Grooming Your Cat – Do’s, Don’ts and Disasters
Everyone knows that cats are wonderfully self-sufficient creatures. Left to their own devices in a safe environment, your favorite feline will happily snooze, snack and nap her way through the day, complete with partaking in self-care grooming sessions when needed. But that doesn’t mean our kitty pals don’t need a little extra human assistance in a few key grooming departments. Here’s how to get a grip on brushing, nail clipping, and eye and ear maintenance for your cat.
How to brush your cat
Unless you’re cohabiting with one of those futuristic looking hairless cats, every feline needs brushing to help remove dirt particles and dead hair. The ASPCA recommends doing this once or twice a week — although if you’re dealing with a long-haired kitty you’ll want to up that to every couple of days. “During these moments, the owner can brush out a tremendous amount of undercoat,” says Erica Ayala, a certified master cat groomer at Kitty Pride Cat Grooming in New York City, whose own resident felines are a couple of Persians named Samo and Sanjay. “That’s less hair the cat will ingest when they attempt to groom themselves.” (Ingested hair can cause icky hairballs.)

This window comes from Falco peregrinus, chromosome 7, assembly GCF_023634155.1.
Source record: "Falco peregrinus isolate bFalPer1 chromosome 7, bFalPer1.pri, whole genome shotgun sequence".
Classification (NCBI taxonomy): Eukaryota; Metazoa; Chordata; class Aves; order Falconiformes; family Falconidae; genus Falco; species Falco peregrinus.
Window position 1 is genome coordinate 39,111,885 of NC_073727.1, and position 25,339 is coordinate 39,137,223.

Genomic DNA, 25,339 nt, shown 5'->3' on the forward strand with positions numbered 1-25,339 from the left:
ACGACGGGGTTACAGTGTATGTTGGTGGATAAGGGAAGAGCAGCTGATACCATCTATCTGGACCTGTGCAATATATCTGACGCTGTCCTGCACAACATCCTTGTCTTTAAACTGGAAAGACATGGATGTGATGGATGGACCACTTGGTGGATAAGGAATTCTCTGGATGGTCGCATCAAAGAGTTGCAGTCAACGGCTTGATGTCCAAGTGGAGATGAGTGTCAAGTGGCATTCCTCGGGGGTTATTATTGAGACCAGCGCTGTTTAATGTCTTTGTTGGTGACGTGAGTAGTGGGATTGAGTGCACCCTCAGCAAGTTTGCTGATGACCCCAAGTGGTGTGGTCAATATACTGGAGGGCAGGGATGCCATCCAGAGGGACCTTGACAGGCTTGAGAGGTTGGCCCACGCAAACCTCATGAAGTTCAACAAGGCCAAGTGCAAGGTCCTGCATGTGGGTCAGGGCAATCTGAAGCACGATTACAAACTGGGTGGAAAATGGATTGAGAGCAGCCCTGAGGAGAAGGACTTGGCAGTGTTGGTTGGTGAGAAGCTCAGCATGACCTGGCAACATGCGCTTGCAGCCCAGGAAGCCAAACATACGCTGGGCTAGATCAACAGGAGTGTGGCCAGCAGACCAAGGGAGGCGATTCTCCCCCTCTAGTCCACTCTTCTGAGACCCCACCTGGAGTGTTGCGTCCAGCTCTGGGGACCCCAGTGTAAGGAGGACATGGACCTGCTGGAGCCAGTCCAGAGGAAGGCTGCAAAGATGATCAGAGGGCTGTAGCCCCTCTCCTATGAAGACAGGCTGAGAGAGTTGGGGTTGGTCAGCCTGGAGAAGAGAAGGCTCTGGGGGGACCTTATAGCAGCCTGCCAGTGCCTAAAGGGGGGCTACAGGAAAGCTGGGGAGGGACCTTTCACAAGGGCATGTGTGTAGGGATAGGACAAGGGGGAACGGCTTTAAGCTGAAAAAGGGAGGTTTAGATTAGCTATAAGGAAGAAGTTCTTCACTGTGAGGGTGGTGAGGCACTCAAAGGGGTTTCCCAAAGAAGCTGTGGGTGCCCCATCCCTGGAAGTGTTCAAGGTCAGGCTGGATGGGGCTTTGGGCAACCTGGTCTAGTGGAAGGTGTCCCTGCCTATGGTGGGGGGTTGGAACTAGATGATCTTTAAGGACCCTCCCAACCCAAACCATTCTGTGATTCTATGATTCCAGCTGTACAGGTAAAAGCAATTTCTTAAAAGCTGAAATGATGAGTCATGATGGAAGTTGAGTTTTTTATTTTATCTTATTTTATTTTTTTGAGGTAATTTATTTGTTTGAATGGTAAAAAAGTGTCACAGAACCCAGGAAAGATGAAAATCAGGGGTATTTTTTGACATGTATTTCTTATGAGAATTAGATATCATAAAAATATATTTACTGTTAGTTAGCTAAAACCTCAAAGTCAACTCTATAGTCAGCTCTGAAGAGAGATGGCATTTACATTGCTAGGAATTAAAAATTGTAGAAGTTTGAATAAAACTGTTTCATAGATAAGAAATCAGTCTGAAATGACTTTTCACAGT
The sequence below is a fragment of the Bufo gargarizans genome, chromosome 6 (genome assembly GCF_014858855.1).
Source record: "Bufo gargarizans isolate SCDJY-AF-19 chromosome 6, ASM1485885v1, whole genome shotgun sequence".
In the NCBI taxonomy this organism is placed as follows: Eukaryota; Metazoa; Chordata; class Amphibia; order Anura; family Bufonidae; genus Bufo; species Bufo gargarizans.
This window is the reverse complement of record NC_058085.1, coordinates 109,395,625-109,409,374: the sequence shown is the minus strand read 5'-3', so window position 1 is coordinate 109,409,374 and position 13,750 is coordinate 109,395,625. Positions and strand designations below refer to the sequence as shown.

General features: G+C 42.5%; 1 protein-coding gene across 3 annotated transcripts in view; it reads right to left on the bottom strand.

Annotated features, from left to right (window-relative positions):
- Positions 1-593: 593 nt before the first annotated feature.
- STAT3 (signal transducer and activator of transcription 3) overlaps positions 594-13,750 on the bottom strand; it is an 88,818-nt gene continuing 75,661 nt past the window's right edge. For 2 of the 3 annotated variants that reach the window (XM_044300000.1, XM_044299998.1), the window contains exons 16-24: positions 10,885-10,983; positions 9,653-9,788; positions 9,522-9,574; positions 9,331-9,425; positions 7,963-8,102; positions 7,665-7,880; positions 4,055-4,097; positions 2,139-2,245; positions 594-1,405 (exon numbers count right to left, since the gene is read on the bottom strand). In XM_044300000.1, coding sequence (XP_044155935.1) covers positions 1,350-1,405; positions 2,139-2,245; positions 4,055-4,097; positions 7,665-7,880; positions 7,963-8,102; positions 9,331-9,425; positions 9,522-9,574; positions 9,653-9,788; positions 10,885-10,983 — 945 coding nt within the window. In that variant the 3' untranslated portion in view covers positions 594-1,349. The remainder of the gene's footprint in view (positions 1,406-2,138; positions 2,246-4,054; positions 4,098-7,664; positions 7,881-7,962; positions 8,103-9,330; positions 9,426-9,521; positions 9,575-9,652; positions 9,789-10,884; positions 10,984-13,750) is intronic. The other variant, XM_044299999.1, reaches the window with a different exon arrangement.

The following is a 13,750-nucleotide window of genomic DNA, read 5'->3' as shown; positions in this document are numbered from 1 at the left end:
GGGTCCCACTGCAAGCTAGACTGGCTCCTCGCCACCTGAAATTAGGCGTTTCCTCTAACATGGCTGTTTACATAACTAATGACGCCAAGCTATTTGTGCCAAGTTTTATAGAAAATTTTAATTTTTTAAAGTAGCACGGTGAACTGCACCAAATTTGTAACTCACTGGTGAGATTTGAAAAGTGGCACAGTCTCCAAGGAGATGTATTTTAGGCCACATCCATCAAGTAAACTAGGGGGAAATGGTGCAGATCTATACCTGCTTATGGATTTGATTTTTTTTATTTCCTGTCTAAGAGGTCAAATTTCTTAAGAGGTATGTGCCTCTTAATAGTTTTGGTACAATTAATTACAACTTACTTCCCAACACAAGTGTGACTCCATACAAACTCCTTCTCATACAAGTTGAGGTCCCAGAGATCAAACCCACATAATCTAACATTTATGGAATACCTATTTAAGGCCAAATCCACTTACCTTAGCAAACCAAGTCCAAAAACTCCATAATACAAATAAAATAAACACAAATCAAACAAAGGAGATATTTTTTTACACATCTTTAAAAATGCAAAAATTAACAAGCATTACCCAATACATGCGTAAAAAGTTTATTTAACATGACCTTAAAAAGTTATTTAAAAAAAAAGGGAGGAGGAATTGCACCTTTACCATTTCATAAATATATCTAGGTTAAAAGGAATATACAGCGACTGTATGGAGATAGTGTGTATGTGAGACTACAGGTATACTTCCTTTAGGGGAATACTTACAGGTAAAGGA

Regular grooming sessions can also become a bonding experience between you and your cat. Erica adds that they also allow you to spot “anomalies such as mats and other skin and coat issues before they become a big, dangerous and expensive problem.”
Focusing on brushing tactics, Erica says to “strategize beforehand.” This can mean:
✤ setting the mood by spraying feline pheromones in the air
✤ laying out all of your grooming brushes (Erica recommends a pin brush with bristles on the other side)
✤ making sure you approach your cat in a calm and relaxed manner.
“Most cats love their faces, necks, heads, back and sides brushed,” says Erica, “but it’s not uncommon for cats to get annoyed when you attempt to brush their underside.” She also points out that long-haired kitties need to have their armpits, thighs and tushy brushed to avoid mats. “Don’t brush all the easy parts and forget to brush the underside,” she advises.